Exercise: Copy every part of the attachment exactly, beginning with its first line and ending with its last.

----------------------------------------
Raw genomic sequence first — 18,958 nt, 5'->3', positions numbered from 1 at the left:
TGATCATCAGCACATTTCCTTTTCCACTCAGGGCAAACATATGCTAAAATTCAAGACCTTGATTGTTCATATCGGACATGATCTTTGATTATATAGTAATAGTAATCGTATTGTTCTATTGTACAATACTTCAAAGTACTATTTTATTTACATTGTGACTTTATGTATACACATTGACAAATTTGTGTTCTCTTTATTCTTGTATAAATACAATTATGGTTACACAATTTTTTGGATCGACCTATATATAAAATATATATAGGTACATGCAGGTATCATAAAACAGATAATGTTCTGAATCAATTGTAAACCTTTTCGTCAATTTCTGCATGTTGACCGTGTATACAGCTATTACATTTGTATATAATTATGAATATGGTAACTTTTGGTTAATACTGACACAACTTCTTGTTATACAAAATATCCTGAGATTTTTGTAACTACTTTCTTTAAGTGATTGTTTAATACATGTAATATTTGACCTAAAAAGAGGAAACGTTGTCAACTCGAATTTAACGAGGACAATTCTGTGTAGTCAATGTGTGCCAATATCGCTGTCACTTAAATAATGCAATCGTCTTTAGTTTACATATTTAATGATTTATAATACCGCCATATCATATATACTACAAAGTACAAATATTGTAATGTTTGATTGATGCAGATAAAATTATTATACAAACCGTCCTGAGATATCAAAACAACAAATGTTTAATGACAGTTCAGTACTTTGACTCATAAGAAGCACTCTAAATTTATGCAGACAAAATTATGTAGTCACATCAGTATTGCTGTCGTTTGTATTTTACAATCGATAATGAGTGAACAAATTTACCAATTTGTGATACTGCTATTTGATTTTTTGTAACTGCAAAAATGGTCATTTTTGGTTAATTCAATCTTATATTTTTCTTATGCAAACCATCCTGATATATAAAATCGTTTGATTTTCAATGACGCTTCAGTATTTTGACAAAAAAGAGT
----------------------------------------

Raw genomic sequence first — 18,958 nt, 5'->3', positions numbered from 1 at the left:
TGATCATCAGCACATTTCCTTTTCCACTCAGGGCAAACATATGCTAAAATTCAAGACCTTGATTGTTCATATCGGACATGATCTTTGATTATATAGTAATAGTAATCGTATTGTTCTATTGTACAATACTTCAAAGTACTATTTTATTTACATTGTGACTTTATGTATACACATTGACAAATTTGTGTTCTCTTTATTCTTGTATAAATACAATTATGGTTACACAATTTTTTGGATCGACCTATATATAAAATATATATAGGTACATGCAGGTATCATAAAACAGATAATGTTCTGAATCAATTGTAAACCTTTTCGTCAATTTCTGCATGTTGACCGTGTATACAGCTATTACATTTGTATATAATTATGAATATGGTAACTTTTGGTTAATACTGACACAACTTCTTGTTATACAAAATATCCTGAGATTTTTGTAACTACTTTCTTTAAGTGATTGTTTAATACATGTAATATTTGACCTAAAAAGAGGAAACGTTGTCAACTCGAATTTAACGAGGACAATTCTGTGTAGTCAATGTGTGCCAATATCGCTGTCACTTAAATAATGCAATCGTCTTTAGTTTACATATTTAATGATTTATAATACCGCCATATCATATATACTACAAAGTACAAATATTGTAATGTTTGATTGATGCAGATAAAATTATTATACAAACCGTCCTGAGATATCAAAACAACAAATGTTTAATGACAGTTCAGTACTTTGACTCATAAGAAGCACTCTAAATTTATGCAGACAAAATTATGTAGTCACATCAGTATTGCTGTCGTTTGTATTTTACAATCGATAATGAGTGAACAAATTTACCAATTTGTGATACTGCTATTTGATTTTTTGTAACTGCAAAAATGGTCATTTTTGGTTAATTCAATCTTATATTTTTCTTATGCAAACCATCCTGATATATAAAATCGTTTGATTTTCAATGACGCTTCAGTATTTTGACAAAAAAGAGT